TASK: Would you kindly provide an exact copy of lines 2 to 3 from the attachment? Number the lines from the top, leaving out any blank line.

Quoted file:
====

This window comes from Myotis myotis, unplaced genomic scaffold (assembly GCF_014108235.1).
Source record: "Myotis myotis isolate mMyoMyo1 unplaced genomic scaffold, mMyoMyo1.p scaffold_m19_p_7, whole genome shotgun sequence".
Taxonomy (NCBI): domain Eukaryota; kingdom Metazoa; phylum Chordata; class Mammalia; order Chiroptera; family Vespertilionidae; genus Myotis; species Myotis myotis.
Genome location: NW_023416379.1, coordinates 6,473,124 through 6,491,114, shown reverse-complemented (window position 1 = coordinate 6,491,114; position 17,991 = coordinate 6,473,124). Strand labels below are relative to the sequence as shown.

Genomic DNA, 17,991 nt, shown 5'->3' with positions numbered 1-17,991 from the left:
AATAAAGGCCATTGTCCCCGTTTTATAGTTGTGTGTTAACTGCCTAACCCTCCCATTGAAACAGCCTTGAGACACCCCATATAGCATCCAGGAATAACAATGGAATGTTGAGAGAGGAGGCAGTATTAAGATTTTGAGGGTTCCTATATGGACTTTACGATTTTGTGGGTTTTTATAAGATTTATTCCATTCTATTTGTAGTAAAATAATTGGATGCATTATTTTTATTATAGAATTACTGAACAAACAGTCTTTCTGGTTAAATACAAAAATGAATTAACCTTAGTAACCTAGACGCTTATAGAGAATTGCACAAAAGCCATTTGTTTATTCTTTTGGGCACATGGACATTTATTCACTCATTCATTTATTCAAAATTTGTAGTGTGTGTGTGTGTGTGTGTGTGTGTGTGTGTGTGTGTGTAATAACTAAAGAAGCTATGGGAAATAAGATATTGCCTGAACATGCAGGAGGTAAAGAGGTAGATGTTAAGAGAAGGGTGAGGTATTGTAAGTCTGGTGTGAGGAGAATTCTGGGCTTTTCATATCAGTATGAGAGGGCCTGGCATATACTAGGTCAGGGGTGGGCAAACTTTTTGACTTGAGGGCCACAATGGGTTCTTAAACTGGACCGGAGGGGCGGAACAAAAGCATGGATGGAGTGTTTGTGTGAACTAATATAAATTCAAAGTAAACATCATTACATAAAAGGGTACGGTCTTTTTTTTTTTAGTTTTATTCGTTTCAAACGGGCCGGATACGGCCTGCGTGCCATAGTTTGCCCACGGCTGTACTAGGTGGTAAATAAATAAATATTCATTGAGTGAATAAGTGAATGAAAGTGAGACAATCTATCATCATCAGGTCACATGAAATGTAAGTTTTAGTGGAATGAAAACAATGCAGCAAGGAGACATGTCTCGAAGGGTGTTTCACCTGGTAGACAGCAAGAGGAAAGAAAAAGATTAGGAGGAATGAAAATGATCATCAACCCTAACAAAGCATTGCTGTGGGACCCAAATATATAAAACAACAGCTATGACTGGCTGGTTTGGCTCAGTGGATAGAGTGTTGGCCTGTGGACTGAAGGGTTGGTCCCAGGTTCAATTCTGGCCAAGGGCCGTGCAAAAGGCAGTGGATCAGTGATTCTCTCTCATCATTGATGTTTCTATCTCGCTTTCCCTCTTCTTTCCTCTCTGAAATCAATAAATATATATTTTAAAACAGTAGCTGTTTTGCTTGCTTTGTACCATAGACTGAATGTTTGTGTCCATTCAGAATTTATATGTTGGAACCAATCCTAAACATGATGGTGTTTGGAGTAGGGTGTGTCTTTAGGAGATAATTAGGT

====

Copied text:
Source record: "Myotis myotis isolate mMyoMyo1 unplaced genomic scaffold, mMyoMyo1.p scaffold_m19_p_7, whole genome shotgun sequence".
Taxonomy (NCBI): domain Eukaryota; kingdom Metazoa; phylum Chordata; class Mammalia; order Chiroptera; family Vespertilionidae; genus Myotis; species Myotis myotis.